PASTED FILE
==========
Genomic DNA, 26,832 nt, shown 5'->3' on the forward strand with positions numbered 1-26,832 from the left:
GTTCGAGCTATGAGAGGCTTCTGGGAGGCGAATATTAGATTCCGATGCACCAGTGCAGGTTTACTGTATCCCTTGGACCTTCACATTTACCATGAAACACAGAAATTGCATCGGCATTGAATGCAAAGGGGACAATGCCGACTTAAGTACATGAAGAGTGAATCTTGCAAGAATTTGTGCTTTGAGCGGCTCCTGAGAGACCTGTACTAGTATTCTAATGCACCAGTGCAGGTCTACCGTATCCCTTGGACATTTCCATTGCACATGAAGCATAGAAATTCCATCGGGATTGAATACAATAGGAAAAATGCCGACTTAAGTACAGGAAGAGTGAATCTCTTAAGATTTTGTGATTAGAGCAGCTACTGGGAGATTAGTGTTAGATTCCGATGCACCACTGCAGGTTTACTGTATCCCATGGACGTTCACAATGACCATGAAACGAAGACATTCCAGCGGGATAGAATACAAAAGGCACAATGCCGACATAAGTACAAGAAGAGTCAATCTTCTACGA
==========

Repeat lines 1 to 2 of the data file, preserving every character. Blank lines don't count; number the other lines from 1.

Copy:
Genomic DNA, 26,832 nt, shown 5'->3' on the forward strand with positions numbered 1-26,832 from the left:
GTTCGAGCTATGAGAGGCTTCTGGGAGGCGAATATTAGATTCCGATGCACCAGTGCAGGTTTACTGTATCCCTTGGACCTTCACATTTACCATGAAACACAGAAATTGCATCGGCATTGAATGCAAAGGGGACAATGCCGACTTAAGTACATGAAGAGTGAATCTTGCAAGAATTTGTGCTTTGAGCGGCTCCTGAGAGACCTGTACTAGTATTCTAATGCACCAGTGCAGGTCTACCGTATCCCTTGGACATTTCCATTGCACATGAAGCATAGAAATTCCATCGGGATTGAATACAATAGGAAAAATGCCGACTTAAGTACAGGAAGAGTGAATCTCTTAAGATTTTGTGATTAGAGCAGCTACTGGGAGATTAGTGTTAGATTCCGATGCACCACTGCAGGTTTACTGTATCCCATGGACGTTCACAATGACCATGAAACGAAGACATTCCAGCGGGATAGAATACAAAAGGCACAATGCCGACATAAGTACAAGAAGAGTCAATCTTCTACGA